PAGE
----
PREVIEW-All eyes on Edwards heart valve at medical meeting

* What: American College of Cardiology annual meeting

* When: April 2-5

* New valve system to be compared with open heart surgery

* New stents, blood thinner also to get attention

By Debra Sherman and Bill Berkrot

CHICAGO/NEW YORK, March 31 (Reuters) – A potential
breakthrough heart valve from Edwards Lifesciences Corp (EW.N: Quote, Profile, Research)
that can spare patients from chest-cracking, open heart surgery
will take center stage at one of the year’s most important
heart meetings next week.

Tens of thousands of cardiologists and researchers will
gather for the American College of Cardiology Scientific
Sessions in New Orleans, a town famous for its artery-clogging
cuisine, to discuss the latest advances in heart devices, drugs
and procedures from April 2-5.

The most eagerly anticipated study being presented at the
meeting will compare death rates in high-risk patients from
open heart valve replacement surgery to death rates for those
who get the Edwards Sapien system for transcatheter aortic
valve implantation, or TAVI.

Doctors have said there may be more than 100,000 patients
in the United States whose valve disease is either not being
addressed, or who cannot tolerate open heart surgery, who may
eventually be eligible for the TAVI approach.

The Sapien valve is threaded through the arteries to the
heart via a catheter inserted either in the femoral artery in
the groin or through a small incision between the rib cage,
avoiding the need for open-heart surgery in which the ribs are
sawed open, the heart is stopped and a new valve is sewn in.

Expectations are running high for the Edwards system, but
doctors will also be looking for evidence of whether it raises
the risk for stroke.

Results from the study called Partner will be used to seek
U.S. approval, expected later this year, for the Edwards system
that will eventually compete with a similar system being
developed by Medtronic Inc’s (MDT.N: Quote, Profile, Research) CoreValve unit.

Edwards shares are up 9 percent since January in
anticipation of positive results from the heart valve trial.
(Graphic on Edwards Lifesciences, 2008-2011: Edwards share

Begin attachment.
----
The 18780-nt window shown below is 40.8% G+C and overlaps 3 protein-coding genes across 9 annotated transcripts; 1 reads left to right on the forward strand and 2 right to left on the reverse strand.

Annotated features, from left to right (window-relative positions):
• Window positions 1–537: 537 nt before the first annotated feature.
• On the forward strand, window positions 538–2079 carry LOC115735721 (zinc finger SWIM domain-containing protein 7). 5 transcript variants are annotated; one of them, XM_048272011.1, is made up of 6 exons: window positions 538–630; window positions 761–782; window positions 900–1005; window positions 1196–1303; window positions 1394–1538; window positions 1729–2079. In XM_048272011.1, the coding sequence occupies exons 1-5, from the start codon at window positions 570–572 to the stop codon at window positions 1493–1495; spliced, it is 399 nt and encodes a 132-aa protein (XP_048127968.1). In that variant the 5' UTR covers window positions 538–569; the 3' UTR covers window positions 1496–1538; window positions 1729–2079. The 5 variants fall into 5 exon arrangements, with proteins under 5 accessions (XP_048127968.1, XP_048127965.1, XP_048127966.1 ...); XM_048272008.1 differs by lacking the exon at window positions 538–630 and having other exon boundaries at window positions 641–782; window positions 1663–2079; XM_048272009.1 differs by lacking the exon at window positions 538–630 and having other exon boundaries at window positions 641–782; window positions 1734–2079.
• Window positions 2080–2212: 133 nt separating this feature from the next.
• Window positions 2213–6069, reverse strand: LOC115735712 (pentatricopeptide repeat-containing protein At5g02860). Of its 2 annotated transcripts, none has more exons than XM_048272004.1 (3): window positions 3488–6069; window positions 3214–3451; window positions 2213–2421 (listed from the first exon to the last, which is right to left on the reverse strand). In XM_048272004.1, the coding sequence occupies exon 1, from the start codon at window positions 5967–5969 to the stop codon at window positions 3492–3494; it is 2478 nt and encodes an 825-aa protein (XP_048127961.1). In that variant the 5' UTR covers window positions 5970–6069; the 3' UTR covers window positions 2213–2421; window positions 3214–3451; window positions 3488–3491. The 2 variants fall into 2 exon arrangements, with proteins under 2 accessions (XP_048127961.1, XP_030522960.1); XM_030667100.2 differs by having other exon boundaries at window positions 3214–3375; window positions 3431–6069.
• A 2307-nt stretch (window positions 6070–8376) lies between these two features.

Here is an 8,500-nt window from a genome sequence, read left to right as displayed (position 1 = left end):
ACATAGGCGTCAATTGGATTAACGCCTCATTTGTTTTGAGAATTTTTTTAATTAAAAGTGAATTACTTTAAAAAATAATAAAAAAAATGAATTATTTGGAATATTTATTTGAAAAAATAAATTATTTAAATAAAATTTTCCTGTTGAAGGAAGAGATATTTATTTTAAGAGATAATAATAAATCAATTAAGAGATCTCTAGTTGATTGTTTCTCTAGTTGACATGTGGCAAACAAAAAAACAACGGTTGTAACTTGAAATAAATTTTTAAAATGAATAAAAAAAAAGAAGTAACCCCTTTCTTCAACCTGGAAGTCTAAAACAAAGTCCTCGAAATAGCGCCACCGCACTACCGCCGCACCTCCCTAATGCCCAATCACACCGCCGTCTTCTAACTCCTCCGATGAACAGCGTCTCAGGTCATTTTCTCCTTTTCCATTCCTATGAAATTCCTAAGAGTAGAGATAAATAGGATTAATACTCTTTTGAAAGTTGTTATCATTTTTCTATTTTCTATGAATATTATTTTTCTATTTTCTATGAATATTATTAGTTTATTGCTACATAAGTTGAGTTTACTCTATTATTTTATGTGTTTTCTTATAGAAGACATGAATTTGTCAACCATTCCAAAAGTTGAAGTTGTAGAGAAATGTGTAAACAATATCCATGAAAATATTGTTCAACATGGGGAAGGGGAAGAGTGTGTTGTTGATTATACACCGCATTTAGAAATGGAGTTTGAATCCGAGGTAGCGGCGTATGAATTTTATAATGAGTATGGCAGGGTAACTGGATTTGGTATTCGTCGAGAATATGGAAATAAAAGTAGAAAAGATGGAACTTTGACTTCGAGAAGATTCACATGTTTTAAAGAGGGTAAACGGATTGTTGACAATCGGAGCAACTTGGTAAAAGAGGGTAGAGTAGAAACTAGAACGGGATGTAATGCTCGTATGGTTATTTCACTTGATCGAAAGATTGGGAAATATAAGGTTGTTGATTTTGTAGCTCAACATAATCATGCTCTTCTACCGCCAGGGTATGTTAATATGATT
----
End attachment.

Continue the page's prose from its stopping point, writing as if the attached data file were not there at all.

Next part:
gains outpace revenue gains. )

The device is expected to garner $216 million to 2012
sales, according to Wells Fargo, a significant addition for a
company forecast for total 2011 sales of $1.63 billion.
(Edwards Lifesciences animation shows how its valve system is
placed in the heart: )


Pharmaceutical companies have increasingly turned their
attention to cancer, autoimmune diseases and specialty drugs,
since there is already a flood of blood pressure and
cholesterol treatments on the market.

As a result, there are fewer important drug studies at ACC
this year than perhaps at any previous meeting.

Other high-profile studies at the device-heavy meeting will
look at the safety and effectiveness of the next generation of
heart stents being tested by Medtronic, Boston Scientific Corp
(BSX.N: Quote, Profile, Research) and Abbott Laboratories. (ABT.N: Quote, Profile, Research)

Abbott will also have two-year data on its MitraClip to
demonstrate the durability of its minimally invasive technique
for repairing leaky heart valves.

One area of remaining hot competition in new drug
development is blood thinners that aim to replace warfarin and
may become alternatives to other drugs used to prevent blood
clots and strokes.

Xarelto, from Bayer (BAYGn.DE: Quote, Profile, Research) and Johnson & Johnson
(JNJ.N: Quote, Profile, Research), will be featured in a trial that compares the pill’s
ability to prevent blood clots in the leg and lung that occur
in hospitalized patients with that of the widely used
injectable Sanofi-Aventis (SASY.PA: Quote, Profile, Research) drug Lovenox.

Wells Fargo said a successful trial could open up a market
opportunity of $1.2 billion to $2.8 billion for Xarelto.

But Edwards is expected to steal the spotlight with

In September, the company presented data from another arm
of the study that showed transcatheter valve recipients who
were too elderly and sick to endure surgery fared far better
than those who received standard drug treatment.

The data being presented at ACC is intended to show that
the transcatheter approach in patients with aortic stenosis is
as good as surgery in high-risk patients deemed able to endure

“Positive data would significantly expand the patient
population … and support both approval of, and a broader
label for the Sapien valve in the United States,” William Blair
analyst Ben Andrew said in a research note.
(Reporting by Debra Sherman, Bill Berkrot and Ransdell
Pierson; Editing by Michele Gershberg and Matthew Lewis)

PREVIEW-All eyes on Edwards heart valve at medical meeting